‘Tomorrow.’ He  pushes his pen around in his pocket with one hand, and tries to adjust himself with the other. ‘Easy. Pick her up at 3 o’clock. Everything will be done.’ He’s drooling by the time I bend over to adjust my boots. Mission accomplished.

4 o’clock tomorrow finds me cooling my heels on the customer courtesy lounge at the dealership. I’m  impatient to get this show on the road and go for my maiden ride, and things aren’t going according to plan. Months of hanging out on my balcony, entertaining thoughts of what I would do to Adonis if I ever got hold of him, have mangled my brain. I need a fix and I need it fast, or I’m going to blow.

I watch every move the salesguy makes, and when he finally walks towards me with the keys at 4.30pm, he’s as nervous as a cat on a hot tin roof, ‘Sorry ’bout that, we had to get another order out with yours.’

I feel a surge of anger towards the recipient of the other order. I can’t help it, my whole being is centred around getting on my machine and getting out of here. I start to say something sarcastic, but stop mid-stream as I  catch the back-end of Adonis through the side door with a helmet in his hand. He’s  sporting a set of leathers that gives me a hot flush. I’d know that butt anywhere, and it looks better today than it did in the speedos last week.

The salesguy follows my gaze and hones in on me, a sly grin enhancing the pockmarks of pimples on his pubescent cheeks. ‘That’s the boss, Matty…he’s the man. Hot rider.’

I flush again. I’m sure he is.

I shake my head and grasp at the keys jingling in the salesguy’s hands. He takes a step back and sizes me up for a moment, probably not really sure which team I’m batting for after all. ‘Ok, paperwork’s done. Here’s the papers and out there is your new ride.’ He points in Adonis’ general direction and tries to not to smirk.  I don’t take the bait, but I feel annoyed that he would presume to have me pegged. I leave him floundering in my jetstream as I straighten up and stride towards my quarry. By the time he catches up with me, I’m shoving the key into the ignition and pulling the clutch in.

‘Hey, hang on. You need to see that guy over there before you go.’ The smirk has gone and he dances around me, waving his arms about and trying to mouth above the din I’m making to drown him out. I rev it a bit more, and he points and dances a little more, just in case I’m thinking of making a run for it. I dropped the clutch and plant my foot on the floor, rev it again, and put my other foot on the brake. There’s enough drag to move towards him and give him a tap.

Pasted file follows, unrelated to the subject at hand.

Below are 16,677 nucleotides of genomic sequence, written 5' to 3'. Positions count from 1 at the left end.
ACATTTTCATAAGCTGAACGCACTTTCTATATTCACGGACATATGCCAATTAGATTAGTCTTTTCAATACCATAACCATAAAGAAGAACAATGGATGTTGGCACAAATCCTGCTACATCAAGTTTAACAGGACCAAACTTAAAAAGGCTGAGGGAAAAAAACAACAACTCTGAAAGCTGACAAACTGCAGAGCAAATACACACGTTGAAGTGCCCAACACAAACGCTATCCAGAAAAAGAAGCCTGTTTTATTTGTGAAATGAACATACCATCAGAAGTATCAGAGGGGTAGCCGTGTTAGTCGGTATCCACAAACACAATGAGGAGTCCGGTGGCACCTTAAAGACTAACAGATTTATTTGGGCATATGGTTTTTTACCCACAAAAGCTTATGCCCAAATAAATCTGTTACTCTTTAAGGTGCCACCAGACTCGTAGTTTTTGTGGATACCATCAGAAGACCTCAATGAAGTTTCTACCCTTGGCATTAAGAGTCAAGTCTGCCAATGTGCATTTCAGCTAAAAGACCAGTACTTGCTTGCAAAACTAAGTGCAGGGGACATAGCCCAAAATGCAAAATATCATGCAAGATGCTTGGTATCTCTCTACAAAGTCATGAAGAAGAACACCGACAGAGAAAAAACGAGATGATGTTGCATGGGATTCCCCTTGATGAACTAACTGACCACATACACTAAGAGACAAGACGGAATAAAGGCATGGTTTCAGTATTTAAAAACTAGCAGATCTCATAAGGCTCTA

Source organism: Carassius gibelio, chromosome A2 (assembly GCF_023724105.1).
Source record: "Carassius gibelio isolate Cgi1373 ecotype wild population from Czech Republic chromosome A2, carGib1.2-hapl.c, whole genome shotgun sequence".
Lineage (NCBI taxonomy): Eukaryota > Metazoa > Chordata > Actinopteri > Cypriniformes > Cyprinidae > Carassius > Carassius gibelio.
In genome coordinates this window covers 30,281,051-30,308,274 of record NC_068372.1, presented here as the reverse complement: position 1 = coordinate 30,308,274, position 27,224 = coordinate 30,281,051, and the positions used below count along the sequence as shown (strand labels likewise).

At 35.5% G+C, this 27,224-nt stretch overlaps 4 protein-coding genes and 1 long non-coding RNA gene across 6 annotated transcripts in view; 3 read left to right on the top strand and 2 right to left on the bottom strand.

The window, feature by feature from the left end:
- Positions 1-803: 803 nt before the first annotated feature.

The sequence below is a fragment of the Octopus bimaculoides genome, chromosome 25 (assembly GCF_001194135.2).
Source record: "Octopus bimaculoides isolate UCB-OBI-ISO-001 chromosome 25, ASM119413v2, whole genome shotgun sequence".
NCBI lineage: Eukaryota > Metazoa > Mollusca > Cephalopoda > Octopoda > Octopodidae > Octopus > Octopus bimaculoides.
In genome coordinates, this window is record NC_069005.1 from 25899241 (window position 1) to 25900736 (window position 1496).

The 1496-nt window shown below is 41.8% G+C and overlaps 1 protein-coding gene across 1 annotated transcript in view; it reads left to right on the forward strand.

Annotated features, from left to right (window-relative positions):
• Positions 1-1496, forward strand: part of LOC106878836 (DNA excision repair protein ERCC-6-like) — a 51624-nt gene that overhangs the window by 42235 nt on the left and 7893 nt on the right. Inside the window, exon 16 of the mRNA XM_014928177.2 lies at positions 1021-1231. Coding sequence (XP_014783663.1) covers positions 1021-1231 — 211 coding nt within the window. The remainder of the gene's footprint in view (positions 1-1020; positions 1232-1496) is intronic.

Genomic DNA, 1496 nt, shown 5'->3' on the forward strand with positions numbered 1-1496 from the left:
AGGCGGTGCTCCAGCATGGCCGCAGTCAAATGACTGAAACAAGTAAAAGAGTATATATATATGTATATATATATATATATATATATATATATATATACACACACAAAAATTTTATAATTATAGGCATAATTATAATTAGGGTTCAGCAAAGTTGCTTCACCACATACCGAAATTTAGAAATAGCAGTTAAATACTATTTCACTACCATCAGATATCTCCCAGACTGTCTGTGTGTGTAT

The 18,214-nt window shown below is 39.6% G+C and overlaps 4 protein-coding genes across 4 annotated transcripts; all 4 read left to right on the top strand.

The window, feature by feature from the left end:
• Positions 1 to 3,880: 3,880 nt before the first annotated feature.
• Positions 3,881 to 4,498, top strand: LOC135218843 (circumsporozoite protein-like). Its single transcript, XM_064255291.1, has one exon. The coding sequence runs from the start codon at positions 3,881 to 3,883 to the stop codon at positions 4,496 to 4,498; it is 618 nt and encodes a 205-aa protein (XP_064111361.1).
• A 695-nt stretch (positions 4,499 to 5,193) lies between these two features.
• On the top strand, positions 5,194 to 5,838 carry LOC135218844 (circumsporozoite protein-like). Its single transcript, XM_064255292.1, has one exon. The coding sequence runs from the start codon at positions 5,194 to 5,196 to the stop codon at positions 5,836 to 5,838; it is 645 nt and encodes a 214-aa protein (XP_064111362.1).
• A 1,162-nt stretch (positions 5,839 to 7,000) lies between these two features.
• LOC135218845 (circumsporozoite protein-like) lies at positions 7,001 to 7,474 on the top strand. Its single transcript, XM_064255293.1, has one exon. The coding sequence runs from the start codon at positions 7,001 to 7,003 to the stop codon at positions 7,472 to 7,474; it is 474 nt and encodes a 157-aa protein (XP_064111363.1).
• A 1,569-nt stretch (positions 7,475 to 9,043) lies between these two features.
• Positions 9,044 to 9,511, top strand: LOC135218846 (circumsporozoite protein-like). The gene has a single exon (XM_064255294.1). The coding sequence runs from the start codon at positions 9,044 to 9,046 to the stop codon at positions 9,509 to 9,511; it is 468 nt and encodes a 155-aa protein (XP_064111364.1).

‘Sorry. Got a little carried away.’  I smirk at him while he straightens his trousers and looks around him. The workshop has gone quiet, and anyone within earshot has stopped to listen. I remove my helmet and flick my hair down my back. I’m feeling better already.  And I’m in control again.

‘That’s fine. Over there.’  He points towards the big guy in the corner, standing next to Adonis, and flounces off in the other direction, no doubt to reinstate his authority over the sales girls in the showroom.

I head towards them, suck in some air for courage and sway my hips subtly. I’m in control, even as Adonis leans up against the back wall and puts his hands in his pockets. He eases his hips forward and smiles, and I see flashes of grinding hips around me in cherry red speedos. I’m almost lost as my head begins to buzz and my lower stomach takes a nose dive into my groin.

continued

Me and my motorbike

I went for a ride today. Not a dramatic announcement to some, but to me its an understatement. I haven’t been able to ride for a few weeks due to illness – and lack of balance from an ear infection. It’s amazing what a bit of vertigo can do to my born-to-be-wild bravado.

Fifteen years ago it would have been a different story. I was immortal, and indifferent to the hazards of hairpin bends and late-night no-sleep red-eye runs. One brain tumour later, and I have a new perspective and appreciation for the little things that would have otherwise eluded me. I went back to university and nurtured a neglected intellect, gaining insights into myself that I never knew existed. When I climbed back onto a bike three years ago, it was with full leathers and an upgraded life insurance plan.

The bottom line is, riding still makes me feel good. And I’m not inclined to be giving it up in the near future. I like the rumble and the road underneath me, the sky above and the wind rushing around my head. It’s not for everyone, but it still suits the illogical eccentric that lurks beneath the surface, even if it’s older and a little over-educated.